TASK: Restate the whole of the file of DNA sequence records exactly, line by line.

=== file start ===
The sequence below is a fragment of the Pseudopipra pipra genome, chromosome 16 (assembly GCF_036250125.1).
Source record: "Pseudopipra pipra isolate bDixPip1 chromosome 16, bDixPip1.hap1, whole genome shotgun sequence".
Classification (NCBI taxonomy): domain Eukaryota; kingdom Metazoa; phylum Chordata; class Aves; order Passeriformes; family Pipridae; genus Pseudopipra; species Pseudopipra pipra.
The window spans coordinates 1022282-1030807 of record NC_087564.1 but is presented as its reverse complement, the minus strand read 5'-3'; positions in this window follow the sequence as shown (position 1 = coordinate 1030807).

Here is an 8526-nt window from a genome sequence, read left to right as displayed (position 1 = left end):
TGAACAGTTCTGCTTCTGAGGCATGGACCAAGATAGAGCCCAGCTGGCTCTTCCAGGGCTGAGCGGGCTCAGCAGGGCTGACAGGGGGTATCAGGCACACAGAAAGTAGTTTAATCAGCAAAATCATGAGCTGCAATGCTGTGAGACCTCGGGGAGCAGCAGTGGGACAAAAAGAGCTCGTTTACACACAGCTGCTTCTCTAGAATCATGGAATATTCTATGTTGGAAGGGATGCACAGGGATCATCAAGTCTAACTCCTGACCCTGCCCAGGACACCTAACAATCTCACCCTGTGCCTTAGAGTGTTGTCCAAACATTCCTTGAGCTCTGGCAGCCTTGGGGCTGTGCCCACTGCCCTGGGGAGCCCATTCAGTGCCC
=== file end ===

The sequence below is a fragment of the Pseudopipra pipra genome, chromosome 16 (assembly GCF_036250125.1).
Source record: "Pseudopipra pipra isolate bDixPip1 chromosome 16, bDixPip1.hap1, whole genome shotgun sequence".
Classification (NCBI taxonomy): domain Eukaryota; kingdom Metazoa; phylum Chordata; class Aves; order Passeriformes; family Pipridae; genus Pseudopipra; species Pseudopipra pipra.
The window spans coordinates 1022282-1030807 of record NC_087564.1 but is presented as its reverse complement, the minus strand read 5'-3'; positions in this window follow the sequence as shown (position 1 = coordinate 1030807).

Here is an 8526-nt window from a genome sequence, read left to right as displayed (position 1 = left end):
TGAACAGTTCTGCTTCTGAGGCATGGACCAAGATAGAGCCCAGCTGGCTCTTCCAGGGCTGAGCGGGCTCAGCAGGGCTGACAGGGGGTATCAGGCACACAGAAAGTAGTTTAATCAGCAAAATCATGAGCTGCAATGCTGTGAGACCTCGGGGAGCAGCAGTGGGACAAAAAGAGCTCGTTTACACACAGCTGCTTCTCTAGAATCATGGAATATTCTATGTTGGAAGGGATGCACAGGGATCATCAAGTCTAACTCCTGACCCTGCCCAGGACACCTAACAATCTCACCCTGTGCCTTAGAGTGTTGTCCAAACATTCCTTGAGCTCTGGCAGCCTTGGGGCTGTGCCCACTGCCCTGGGGAGCCCATTCAGTGCCC